The most common definition for JTAG is probably (1.) where the interface is utilized for testing connectivity between devices on a PCB.  There are many other value added resources besides connectivity testing.  For example, another common JTAG application is In-system programming (ISP).  Via ISP, it is possible to program / configure FPGAs and CPLDs.   This has an advantage of programming configurable devices after they are mounted on the board, offering the ability to make design changes later in the product life cycle.

The JTAG port is not limited to shifting test vectors through the boundary scan registers.   Many processors allow access to embedded resources via the JTAG interface bypassing the boundary scan registers, and instead, using a debug port interface.  This is often referred to as On-chip debug, On-chip emulation (OnCE), or Processor Emulation.  One can think of the JTAG interface as providing a "backdoor" for emulating the processor.

Other JTAG applications comprise of self-test methods for chips or System-on-Chips (SoCs).  In contrast to board-level test which focuses on capturing manufacturing defects, self-test aims to test the internal properties of the chip or SoC.  Built-in self test (BIST) methods can be incorporated by device manufacturers as a way to test internal chip resources at-speed.  Other standards, such as IEEE 1500, focus on testing SoC resources by including an additional wrapper as part of the JTAG interface.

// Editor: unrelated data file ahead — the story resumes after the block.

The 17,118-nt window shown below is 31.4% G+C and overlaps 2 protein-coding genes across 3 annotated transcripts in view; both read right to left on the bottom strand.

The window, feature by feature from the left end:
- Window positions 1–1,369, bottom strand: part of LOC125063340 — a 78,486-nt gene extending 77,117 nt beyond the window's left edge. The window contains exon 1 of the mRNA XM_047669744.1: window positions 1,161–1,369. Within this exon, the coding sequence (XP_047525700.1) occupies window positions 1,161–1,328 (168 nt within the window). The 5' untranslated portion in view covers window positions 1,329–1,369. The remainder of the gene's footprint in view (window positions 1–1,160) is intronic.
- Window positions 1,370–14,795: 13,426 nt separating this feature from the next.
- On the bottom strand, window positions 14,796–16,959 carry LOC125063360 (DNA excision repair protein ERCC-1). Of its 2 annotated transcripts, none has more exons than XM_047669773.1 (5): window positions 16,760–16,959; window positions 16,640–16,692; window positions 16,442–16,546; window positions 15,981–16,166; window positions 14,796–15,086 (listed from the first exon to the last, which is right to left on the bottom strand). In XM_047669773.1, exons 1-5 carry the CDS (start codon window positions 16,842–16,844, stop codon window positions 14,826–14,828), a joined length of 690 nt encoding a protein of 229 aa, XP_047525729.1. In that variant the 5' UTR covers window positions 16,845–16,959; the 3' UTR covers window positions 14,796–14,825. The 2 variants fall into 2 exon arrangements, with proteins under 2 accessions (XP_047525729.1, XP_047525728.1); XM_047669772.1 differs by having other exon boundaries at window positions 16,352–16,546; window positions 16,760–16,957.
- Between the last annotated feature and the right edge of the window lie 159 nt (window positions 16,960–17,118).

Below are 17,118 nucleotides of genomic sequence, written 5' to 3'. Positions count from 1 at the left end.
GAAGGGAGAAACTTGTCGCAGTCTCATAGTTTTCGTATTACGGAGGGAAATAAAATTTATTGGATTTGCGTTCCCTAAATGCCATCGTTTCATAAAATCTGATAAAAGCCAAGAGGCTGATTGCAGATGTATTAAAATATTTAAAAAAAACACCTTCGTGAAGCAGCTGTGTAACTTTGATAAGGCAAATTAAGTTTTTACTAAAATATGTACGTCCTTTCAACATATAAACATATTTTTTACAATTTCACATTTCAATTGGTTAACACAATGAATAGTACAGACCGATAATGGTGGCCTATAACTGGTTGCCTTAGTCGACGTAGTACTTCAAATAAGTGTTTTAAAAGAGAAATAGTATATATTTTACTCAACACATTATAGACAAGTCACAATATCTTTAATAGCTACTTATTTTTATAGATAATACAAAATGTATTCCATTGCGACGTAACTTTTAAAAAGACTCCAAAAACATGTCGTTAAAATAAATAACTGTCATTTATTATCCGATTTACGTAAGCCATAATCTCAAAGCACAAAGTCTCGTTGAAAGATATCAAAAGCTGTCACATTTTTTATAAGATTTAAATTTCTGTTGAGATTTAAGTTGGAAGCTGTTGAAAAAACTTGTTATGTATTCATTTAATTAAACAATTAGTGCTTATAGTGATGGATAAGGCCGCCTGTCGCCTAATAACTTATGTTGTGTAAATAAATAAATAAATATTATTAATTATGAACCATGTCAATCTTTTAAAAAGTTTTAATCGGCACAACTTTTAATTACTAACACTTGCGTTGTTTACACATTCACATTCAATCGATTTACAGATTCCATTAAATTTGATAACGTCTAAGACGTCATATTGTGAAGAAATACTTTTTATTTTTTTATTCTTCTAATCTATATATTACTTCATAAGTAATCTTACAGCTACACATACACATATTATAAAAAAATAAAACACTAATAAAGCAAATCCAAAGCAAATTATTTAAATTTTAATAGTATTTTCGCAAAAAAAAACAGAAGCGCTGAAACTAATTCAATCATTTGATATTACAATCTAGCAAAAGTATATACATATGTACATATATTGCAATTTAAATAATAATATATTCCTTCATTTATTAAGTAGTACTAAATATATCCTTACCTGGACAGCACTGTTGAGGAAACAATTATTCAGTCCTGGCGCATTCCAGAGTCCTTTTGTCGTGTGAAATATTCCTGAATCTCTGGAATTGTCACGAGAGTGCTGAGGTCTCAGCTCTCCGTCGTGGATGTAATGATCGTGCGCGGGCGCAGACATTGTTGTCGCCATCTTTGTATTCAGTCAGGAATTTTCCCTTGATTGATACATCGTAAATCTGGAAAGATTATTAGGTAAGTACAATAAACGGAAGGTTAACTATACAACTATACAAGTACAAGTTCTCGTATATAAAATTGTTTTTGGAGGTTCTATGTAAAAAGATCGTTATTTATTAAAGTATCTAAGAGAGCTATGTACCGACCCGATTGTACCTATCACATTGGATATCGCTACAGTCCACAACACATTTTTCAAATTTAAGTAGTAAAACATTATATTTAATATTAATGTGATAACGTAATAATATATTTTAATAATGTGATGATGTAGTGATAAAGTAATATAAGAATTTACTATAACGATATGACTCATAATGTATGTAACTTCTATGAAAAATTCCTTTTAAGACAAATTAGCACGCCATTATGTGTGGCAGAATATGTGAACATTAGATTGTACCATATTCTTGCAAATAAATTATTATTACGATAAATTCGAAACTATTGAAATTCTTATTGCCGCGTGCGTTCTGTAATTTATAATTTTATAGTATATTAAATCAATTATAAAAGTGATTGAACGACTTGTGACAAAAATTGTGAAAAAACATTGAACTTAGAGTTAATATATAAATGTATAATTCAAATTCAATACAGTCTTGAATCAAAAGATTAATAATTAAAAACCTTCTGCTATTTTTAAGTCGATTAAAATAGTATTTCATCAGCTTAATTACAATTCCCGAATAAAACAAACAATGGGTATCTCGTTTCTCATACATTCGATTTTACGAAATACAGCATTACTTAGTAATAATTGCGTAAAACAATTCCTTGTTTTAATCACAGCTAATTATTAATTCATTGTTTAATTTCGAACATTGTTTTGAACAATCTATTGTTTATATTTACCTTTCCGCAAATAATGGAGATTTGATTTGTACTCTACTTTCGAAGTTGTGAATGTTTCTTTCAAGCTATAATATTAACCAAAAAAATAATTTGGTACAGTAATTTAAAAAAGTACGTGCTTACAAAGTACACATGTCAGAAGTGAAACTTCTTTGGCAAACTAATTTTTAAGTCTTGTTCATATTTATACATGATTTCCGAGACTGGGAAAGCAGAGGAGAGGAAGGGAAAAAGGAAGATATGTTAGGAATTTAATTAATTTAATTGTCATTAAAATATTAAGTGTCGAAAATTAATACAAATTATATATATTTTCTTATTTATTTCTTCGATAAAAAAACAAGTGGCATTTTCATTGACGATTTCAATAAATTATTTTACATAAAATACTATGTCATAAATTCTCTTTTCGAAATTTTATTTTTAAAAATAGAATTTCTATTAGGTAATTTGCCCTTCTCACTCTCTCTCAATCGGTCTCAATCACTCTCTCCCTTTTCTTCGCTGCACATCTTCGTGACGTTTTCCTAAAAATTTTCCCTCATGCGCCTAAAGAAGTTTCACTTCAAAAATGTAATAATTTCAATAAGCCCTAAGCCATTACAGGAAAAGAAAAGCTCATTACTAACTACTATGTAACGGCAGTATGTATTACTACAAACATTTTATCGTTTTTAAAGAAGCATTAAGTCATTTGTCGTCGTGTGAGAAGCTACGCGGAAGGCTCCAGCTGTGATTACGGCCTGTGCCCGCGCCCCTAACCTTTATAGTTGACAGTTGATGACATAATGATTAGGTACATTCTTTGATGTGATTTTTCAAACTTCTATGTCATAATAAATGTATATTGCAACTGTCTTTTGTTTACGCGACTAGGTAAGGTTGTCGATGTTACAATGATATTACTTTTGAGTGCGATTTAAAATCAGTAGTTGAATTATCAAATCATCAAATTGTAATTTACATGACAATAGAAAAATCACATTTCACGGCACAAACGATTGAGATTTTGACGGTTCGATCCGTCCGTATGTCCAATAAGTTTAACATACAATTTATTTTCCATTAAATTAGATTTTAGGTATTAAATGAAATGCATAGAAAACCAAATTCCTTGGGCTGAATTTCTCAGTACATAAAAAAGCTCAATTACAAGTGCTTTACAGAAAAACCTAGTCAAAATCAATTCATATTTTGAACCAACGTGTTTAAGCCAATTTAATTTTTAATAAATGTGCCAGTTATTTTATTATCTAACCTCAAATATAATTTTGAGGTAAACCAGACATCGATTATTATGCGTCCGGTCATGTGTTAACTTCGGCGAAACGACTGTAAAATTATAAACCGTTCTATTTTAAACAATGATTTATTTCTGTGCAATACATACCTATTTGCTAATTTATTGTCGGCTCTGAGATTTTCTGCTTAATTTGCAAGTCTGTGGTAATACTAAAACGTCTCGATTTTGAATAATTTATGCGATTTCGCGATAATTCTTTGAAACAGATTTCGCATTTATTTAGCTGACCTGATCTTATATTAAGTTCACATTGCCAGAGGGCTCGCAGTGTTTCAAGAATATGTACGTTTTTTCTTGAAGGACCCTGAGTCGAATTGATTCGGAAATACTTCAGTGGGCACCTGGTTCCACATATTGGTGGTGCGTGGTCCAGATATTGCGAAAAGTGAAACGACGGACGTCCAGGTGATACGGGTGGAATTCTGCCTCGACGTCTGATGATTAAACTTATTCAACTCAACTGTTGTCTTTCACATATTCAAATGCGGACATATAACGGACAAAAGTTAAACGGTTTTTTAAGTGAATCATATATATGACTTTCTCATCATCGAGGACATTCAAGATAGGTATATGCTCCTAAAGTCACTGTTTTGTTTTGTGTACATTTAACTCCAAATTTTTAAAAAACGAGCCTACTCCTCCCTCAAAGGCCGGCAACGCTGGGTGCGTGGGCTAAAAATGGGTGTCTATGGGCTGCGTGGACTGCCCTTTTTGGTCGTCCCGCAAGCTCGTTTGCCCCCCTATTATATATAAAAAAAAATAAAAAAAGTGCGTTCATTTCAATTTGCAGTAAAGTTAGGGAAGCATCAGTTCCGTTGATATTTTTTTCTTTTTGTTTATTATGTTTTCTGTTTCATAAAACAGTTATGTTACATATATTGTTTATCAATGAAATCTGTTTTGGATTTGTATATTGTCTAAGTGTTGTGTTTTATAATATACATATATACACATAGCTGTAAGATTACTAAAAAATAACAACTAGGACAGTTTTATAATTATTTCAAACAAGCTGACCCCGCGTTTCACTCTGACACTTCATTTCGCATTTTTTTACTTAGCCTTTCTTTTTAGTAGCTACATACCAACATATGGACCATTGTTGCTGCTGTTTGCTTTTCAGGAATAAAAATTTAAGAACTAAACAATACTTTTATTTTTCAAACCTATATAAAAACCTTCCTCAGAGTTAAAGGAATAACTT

The applications discussed in this article are by no means the entire list of possible JTAG applications. We encourage you to explore other possibilities with JTAG.  You may surprise yourself with what's possible. Click here for information on JTAG technology related standards

GOEPEL announces Embedded System Access (ESA) strategy

At IPC APEX 2012, we demonstrated version 4.6 of our Boundary Scan software platform SYSTEM CASCON™. With this version we are introducing the concept of Embedded System Access (ESA) technologies. Embedded System Access stands in contrast to intrusive board access (IBA) techniques, such as bed-of-nail or flying-probe based in-circuit test, and native connector access, as commonly applied for functional test. Yet, ESA and these other access techniques do not necessarily have to be used exclusively, but rather can be combined in integrated test solutions.

Modern printed circuit board assemblies (PCBAs) provide increasing functionality, often coupled with a high degree of complexity and integration, with limited physical access through physical probing (intrusive board access). Sufficient access is the central problem for all test methodologies. Embedded System Access (ESA) technologies enable the use of standardized instrumentation platforms throughout the entire product life cycle, allowing the reuse of existing applications and increasing the fault coverage of production tests. ESA is primarily based on access through the JTAG port defined in IEEE 1149.1 (or IEEE 1149.7) and on test resources defined in those and other related standards (such as IEEE 1149.4, IEEE 1149.6, IEEE 1500, and the upcoming IEEE P1687, for example). The following graphic shows a classification of major access techniques and test methodologies:

Mult-idimensional JTAG / boundary-scan instrumentation

GOEPEL Electronics supports all ESA techniques through its VarioCORE, VarioTAP, and ChipVORX technologies, fully integrated in the software platform SYSTEM CASCON. Furthermore, such ESA applications can be combined with other test techniques through various integration packages and technologies such as HyScan and Virtual ScanPin.

To learn more about Embedded System Access, please contact us to request a White Paper on the topic or ontact one of our application engineers for a discussion and/or demo.